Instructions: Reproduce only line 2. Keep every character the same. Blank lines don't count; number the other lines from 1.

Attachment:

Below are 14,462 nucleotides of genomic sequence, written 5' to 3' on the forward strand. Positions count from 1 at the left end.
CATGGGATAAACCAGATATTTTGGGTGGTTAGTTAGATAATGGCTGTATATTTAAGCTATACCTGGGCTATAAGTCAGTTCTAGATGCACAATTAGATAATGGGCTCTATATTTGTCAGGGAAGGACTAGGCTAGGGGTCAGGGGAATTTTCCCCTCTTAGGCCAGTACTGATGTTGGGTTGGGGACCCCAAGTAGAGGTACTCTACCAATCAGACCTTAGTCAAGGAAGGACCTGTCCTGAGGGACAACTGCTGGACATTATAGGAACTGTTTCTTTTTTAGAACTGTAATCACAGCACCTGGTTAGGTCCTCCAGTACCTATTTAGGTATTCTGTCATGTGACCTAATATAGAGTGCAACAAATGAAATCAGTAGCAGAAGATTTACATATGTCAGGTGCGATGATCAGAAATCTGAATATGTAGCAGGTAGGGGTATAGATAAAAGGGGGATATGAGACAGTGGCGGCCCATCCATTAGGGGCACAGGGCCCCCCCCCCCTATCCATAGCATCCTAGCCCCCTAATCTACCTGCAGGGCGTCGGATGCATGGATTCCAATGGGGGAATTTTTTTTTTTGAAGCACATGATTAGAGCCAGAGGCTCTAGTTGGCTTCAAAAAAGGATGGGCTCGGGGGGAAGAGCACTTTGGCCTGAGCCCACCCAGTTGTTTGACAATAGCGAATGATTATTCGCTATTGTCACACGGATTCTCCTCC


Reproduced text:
CATGGGATAAACCAGATATTTTGGGTGGTTAGTTAGATAATGGCTGTATATTTAAGCTATACCTGGGCTATAAGTCAGTTCTAGATGCACAATTAGATAATGGGCTCTATATTTGTCAGGGAAGGACTAGGCTAGGGGTCAGGGGAATTTTCCCCTCTTAGGCCAGTACTGATGTTGGGTTGGGGACCCCAAGTAGAGGTACTCTACCAATCAGACCTTAGTCAAGGAAGGACCTGTCCTGAGGGACAACTGCTGGACATTATAGGAACTGTTTCTTTTTTAGAACTGTAATCACAGCACCTGGTTAGGTCCTCCAGTACCTATTTAGGTATTCTGTCATGTGACCTAATATAGAGTGCAACAAATGAAATCAGTAGCAGAAGATTTACATATGTCAGGTGCGATGATCAGAAATCTGAATATGTAGCAGGTAGGGGTATAGATAAAAGGGGGATATGAGACAGTGGCGGCCCATCCATTAGGGGCACAGGGCCCCCCCCCCCTATCCATAGCATCCTAGCCCCCTAATCTACCTGCAGGGCGTCGGATGCATGGATTCCAATGGGGGAATTTTTTTTTTTGAAGCACATGATTAGAGCCAGAGGCTCTAGTTGGCTTCAAAAAAGGATGGGCTCGGGGGGAAGAGCACTTTGGCCTGAGCCCACCCAGTTGTTTGACAATAGCGAATGATTATTCGCTATTGTCACACGGATTCTCCTCC